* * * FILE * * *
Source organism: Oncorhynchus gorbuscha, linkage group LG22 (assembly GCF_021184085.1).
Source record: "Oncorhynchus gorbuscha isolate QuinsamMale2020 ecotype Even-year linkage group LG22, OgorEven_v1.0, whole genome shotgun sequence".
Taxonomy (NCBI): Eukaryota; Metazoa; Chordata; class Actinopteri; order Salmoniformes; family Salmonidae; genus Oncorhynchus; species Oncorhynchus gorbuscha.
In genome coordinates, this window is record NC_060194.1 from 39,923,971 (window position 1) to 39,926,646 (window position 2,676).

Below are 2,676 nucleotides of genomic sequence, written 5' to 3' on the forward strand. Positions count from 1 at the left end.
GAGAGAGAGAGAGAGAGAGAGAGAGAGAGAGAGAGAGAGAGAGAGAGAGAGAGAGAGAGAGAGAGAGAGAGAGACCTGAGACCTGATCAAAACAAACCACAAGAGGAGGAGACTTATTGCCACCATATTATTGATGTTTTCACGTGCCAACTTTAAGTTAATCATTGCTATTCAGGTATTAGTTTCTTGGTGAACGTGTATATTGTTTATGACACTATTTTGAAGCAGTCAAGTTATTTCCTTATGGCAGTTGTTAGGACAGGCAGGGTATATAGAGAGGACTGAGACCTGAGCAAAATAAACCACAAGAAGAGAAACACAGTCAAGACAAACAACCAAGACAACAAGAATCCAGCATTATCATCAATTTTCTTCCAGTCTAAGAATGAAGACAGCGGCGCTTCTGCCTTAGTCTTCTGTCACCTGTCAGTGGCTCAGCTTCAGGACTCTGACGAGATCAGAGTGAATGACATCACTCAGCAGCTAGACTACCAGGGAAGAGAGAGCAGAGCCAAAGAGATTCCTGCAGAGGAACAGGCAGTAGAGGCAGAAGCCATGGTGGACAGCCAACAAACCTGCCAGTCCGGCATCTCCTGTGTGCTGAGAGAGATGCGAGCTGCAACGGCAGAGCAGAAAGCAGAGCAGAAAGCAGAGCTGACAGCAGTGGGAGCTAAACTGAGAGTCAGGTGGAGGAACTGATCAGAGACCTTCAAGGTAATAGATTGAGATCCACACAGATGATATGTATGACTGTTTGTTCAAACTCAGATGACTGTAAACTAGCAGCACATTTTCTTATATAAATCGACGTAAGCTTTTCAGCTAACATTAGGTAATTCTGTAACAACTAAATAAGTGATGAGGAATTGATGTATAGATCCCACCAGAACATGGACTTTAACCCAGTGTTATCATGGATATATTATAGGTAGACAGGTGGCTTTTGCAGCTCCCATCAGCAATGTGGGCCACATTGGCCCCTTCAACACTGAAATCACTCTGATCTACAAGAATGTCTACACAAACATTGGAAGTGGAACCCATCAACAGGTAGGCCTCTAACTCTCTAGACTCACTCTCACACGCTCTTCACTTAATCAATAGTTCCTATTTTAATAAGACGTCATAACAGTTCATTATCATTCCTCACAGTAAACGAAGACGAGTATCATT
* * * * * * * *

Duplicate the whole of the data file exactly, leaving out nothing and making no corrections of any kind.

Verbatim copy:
Source organism: Oncorhynchus gorbuscha, linkage group LG22 (assembly GCF_021184085.1).
Source record: "Oncorhynchus gorbuscha isolate QuinsamMale2020 ecotype Even-year linkage group LG22, OgorEven_v1.0, whole genome shotgun sequence".
Taxonomy (NCBI): Eukaryota; Metazoa; Chordata; class Actinopteri; order Salmoniformes; family Salmonidae; genus Oncorhynchus; species Oncorhynchus gorbuscha.
In genome coordinates, this window is record NC_060194.1 from 39,923,971 (window position 1) to 39,926,646 (window position 2,676).

Below are 2,676 nucleotides of genomic sequence, written 5' to 3' on the forward strand. Positions count from 1 at the left end.
GAGAGAGAGAGAGAGAGAGAGAGAGAGAGAGAGAGAGAGAGAGAGAGAGAGAGAGAGAGAGAGAGAGAGAGAGACCTGAGACCTGATCAAAACAAACCACAAGAGGAGGAGACTTATTGCCACCATATTATTGATGTTTTCACGTGCCAACTTTAAGTTAATCATTGCTATTCAGGTATTAGTTTCTTGGTGAACGTGTATATTGTTTATGACACTATTTTGAAGCAGTCAAGTTATTTCCTTATGGCAGTTGTTAGGACAGGCAGGGTATATAGAGAGGACTGAGACCTGAGCAAAATAAACCACAAGAAGAGAAACACAGTCAAGACAAACAACCAAGACAACAAGAATCCAGCATTATCATCAATTTTCTTCCAGTCTAAGAATGAAGACAGCGGCGCTTCTGCCTTAGTCTTCTGTCACCTGTCAGTGGCTCAGCTTCAGGACTCTGACGAGATCAGAGTGAATGACATCACTCAGCAGCTAGACTACCAGGGAAGAGAGAGCAGAGCCAAAGAGATTCCTGCAGAGGAACAGGCAGTAGAGGCAGAAGCCATGGTGGACAGCCAACAAACCTGCCAGTCCGGCATCTCCTGTGTGCTGAGAGAGATGCGAGCTGCAACGGCAGAGCAGAAAGCAGAGCAGAAAGCAGAGCTGACAGCAGTGGGAGCTAAACTGAGAGTCAGGTGGAGGAACTGATCAGAGACCTTCAAGGTAATAGATTGAGATCCACACAGATGATATGTATGACTGTTTGTTCAAACTCAGATGACTGTAAACTAGCAGCACATTTTCTTATATAAATCGACGTAAGCTTTTCAGCTAACATTAGGTAATTCTGTAACAACTAAATAAGTGATGAGGAATTGATGTATAGATCCCACCAGAACATGGACTTTAACCCAGTGTTATCATGGATATATTATAGGTAGACAGGTGGCTTTTGCAGCTCCCATCAGCAATGTGGGCCACATTGGCCCCTTCAACACTGAAATCACTCTGATCTACAAGAATGTCTACACAAACATTGGAAGTGGAACCCATCAACAGGTAGGCCTCTAACTCTCTAGACTCACTCTCACACGCTCTTCACTTAATCAATAGTTCCTATTTTAATAAGACGTCATAACAGTTCATTATCATTCCTCACAGTAAACGAAGACGAGTATCATT